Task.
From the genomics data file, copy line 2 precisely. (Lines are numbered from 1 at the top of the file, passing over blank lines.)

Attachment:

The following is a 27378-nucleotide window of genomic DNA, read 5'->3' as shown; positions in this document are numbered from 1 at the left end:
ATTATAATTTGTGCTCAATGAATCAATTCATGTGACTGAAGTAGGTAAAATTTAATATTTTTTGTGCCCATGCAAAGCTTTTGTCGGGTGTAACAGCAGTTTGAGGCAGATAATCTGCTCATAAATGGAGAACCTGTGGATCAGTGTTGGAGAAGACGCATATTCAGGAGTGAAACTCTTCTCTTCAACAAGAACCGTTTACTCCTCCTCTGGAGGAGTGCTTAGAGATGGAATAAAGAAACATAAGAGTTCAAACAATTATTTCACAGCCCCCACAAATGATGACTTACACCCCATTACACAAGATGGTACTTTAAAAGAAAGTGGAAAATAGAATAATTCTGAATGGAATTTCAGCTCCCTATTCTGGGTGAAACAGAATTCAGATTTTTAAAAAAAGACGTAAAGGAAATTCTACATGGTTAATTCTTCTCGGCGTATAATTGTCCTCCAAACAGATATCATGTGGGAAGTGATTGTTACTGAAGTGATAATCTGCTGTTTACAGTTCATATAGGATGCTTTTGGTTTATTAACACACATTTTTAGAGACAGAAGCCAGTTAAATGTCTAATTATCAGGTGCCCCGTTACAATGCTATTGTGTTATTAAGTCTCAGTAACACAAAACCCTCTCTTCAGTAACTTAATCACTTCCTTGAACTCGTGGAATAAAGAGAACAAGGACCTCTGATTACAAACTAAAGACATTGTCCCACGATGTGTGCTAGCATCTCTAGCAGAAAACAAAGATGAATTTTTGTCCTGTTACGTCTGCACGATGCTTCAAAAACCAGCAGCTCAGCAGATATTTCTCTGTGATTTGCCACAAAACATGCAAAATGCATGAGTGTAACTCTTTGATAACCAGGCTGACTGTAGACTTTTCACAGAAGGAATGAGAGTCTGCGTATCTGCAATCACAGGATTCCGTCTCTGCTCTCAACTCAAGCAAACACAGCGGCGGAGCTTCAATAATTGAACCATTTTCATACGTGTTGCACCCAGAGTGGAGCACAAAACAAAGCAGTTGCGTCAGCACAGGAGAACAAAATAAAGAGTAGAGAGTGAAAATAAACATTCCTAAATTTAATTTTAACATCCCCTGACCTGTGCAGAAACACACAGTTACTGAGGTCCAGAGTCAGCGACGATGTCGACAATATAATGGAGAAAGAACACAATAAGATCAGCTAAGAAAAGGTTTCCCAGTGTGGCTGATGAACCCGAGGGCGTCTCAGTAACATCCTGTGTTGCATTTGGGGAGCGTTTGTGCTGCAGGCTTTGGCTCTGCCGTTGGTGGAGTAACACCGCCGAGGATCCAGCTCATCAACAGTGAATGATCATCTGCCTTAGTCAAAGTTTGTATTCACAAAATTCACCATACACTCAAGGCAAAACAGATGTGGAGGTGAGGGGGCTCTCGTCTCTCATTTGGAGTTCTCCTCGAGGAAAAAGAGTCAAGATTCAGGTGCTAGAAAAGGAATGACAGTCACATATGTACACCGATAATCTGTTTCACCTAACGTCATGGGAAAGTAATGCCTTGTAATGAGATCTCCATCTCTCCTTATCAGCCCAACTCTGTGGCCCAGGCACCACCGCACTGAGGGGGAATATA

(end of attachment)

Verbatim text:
ATTATAATTTGTGCTCAATGAATCAATTCATGTGACTGAAGTAGGTAAAATTTAATATTTTTTGTGCCCATGCAAAGCTTTTGTCGGGTGTAACAGCAGTTTGAGGCAGATAATCTGCTCATAAATGGAGAACCTGTGGATCAGTGTTGGAGAAGACGCATATTCAGGAGTGAAACTCTTCTCTTCAACAAGAACCGTTTACTCCTCCTCTGGAGGAGTGCTTAGAGATGGAATAAAGAAACATAAGAGTTCAAACAATTATTTCACAGCCCCCACAAATGATGACTTACACCCCATTACACAAGATGGTACTTTAAAAGAAAGTGGAAAATAGAATAATTCTGAATGGAATTTCAGCTCCCTATTCTGGGTGAAACAGAATTCAGATTTTTAAAAAAAGACGTAAAGGAAATTCTACATGGTTAATTCTTCTCGGCGTATAATTGTCCTCCAAACAGATATCATGTGGGAAGTGATTGTTACTGAAGTGATAATCTGCTGTTTACAGTTCATATAGGATGCTTTTGGTTTATTAACACACATTTTTAGAGACAGAAGCCAGTTAAATGTCTAATTATCAGGTGCCCCGTTACAATGCTATTGTGTTATTAAGTCTCAGTAACACAAAACCCTCTCTTCAGTAACTTAATCACTTCCTTGAACTCGTGGAATAAAGAGAACAAGGACCTCTGATTACAAACTAAAGACATTGTCCCACGATGTGTGCTAGCATCTCTAGCAGAAAACAAAGATGAATTTTTGTCCTGTTACGTCTGCACGATGCTTCAAAAACCAGCAGCTCAGCAGATATTTCTCTGTGATTTGCCACAAAACATGCAAAATGCATGAGTGTAACTCTTTGATAACCAGGCTGACTGTAGACTTTTCACAGAAGGAATGAGAGTCTGCGTATCTGCAATCACAGGATTCCGTCTCTGCTCTCAACTCAAGCAAACACAGCGGCGGAGCTTCAATAATTGAACCATTTTCATACGTGTTGCACCCAGAGTGGAGCACAAAACAAAGCAGTTGCGTCAGCACAGGAGAACAAAATAAAGAGTAGAGAGTGAAAATAAACATTCCTAAATTTAATTTTAACATCCCCTGACCTGTGCAGAAACACACAGTTACTGAGGTCCAGAGTCAGCGACGATGTCGACAATATAATGGAGAAAGAACACAATAAGATCAGCTAAGAAAAGGTTTCCCAGTGTGGCTGATGAACCCGAGGGCGTCTCAGTAACATCCTGTGTTGCATTTGGGGAGCGTTTGTGCTGCAGGCTTTGGCTCTGCCGTTGGTGGAGTAACACCGCCGAGGATCCAGCTCATCAACAGTGAATGATCATCTGCCTTAGTCAAAGTTTGTATTCACAAAATTCACCATACACTCAAGGCAAAACAGATGTGGAGGTGAGGGGGCTCTCGTCTCTCATTTGGAGTTCTCCTCGAGGAAAAAGAGTCAAGATTCAGGTGCTAGAAAAGGAATGACAGTCACATATGTACACCGATAATCTGTTTCACCTAACGTCATGGGAAAGTAATGCCTTGTAATGAGATCTCCATCTCTCCTTATCAGCCCAACTCTGTGGCCCAGGCACCACCGCACTGAGGGGGAATATA